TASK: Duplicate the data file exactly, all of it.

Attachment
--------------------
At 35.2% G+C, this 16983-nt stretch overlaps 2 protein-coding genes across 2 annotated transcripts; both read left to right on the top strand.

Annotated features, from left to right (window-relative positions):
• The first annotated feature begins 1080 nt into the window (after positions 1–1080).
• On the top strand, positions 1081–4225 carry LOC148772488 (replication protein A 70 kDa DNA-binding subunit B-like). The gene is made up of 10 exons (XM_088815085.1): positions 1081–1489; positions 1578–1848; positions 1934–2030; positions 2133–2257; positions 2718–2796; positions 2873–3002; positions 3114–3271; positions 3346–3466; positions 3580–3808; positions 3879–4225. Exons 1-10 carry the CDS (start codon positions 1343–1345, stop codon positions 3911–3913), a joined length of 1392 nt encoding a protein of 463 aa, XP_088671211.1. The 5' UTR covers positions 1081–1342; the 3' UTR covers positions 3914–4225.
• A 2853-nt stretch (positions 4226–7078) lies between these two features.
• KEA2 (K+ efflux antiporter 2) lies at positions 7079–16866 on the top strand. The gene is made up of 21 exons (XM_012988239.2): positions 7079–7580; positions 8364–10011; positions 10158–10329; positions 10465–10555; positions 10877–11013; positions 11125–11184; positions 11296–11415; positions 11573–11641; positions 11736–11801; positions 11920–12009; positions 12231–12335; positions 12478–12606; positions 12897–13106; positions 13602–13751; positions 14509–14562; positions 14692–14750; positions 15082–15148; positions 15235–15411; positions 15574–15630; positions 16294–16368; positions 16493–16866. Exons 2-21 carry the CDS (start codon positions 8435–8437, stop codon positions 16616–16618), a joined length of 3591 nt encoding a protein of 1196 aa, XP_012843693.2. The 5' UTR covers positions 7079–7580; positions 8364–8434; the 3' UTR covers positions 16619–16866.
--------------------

At 35.2% G+C, this 16983-nt stretch overlaps 2 protein-coding genes across 2 annotated transcripts; both read left to right on the top strand.

Annotated features, from left to right (window-relative positions):
• The first annotated feature begins 1080 nt into the window (after positions 1–1080).
• On the top strand, positions 1081–4225 carry LOC148772488 (replication protein A 70 kDa DNA-binding subunit B-like). The gene is made up of 10 exons (XM_088815085.1): positions 1081–1489; positions 1578–1848; positions 1934–2030; positions 2133–2257; positions 2718–2796; positions 2873–3002; positions 3114–3271; positions 3346–3466; positions 3580–3808; positions 3879–4225. Exons 1-10 carry the CDS (start codon positions 1343–1345, stop codon positions 3911–3913), a joined length of 1392 nt encoding a protein of 463 aa, XP_088671211.1. The 5' UTR covers positions 1081–1342; the 3' UTR covers positions 3914–4225.
• A 2853-nt stretch (positions 4226–7078) lies between these two features.
• KEA2 (K+ efflux antiporter 2) lies at positions 7079–16866 on the top strand. The gene is made up of 21 exons (XM_012988239.2): positions 7079–7580; positions 8364–10011; positions 10158–10329; positions 10465–10555; positions 10877–11013; positions 11125–11184; positions 11296–11415; positions 11573–11641; positions 11736–11801; positions 11920–12009; positions 12231–12335; positions 12478–12606; positions 12897–13106; positions 13602–13751; positions 14509–14562; positions 14692–14750; positions 15082–15148; positions 15235–15411; positions 15574–15630; positions 16294–16368; positions 16493–16866. Exons 2-21 carry the CDS (start codon positions 8435–8437, stop codon positions 16616–16618), a joined length of 3591 nt encoding a protein of 1196 aa, XP_012843693.2. The 5' UTR covers positions 7079–7580; positions 8364–8434; the 3' UTR covers positions 16619–16866.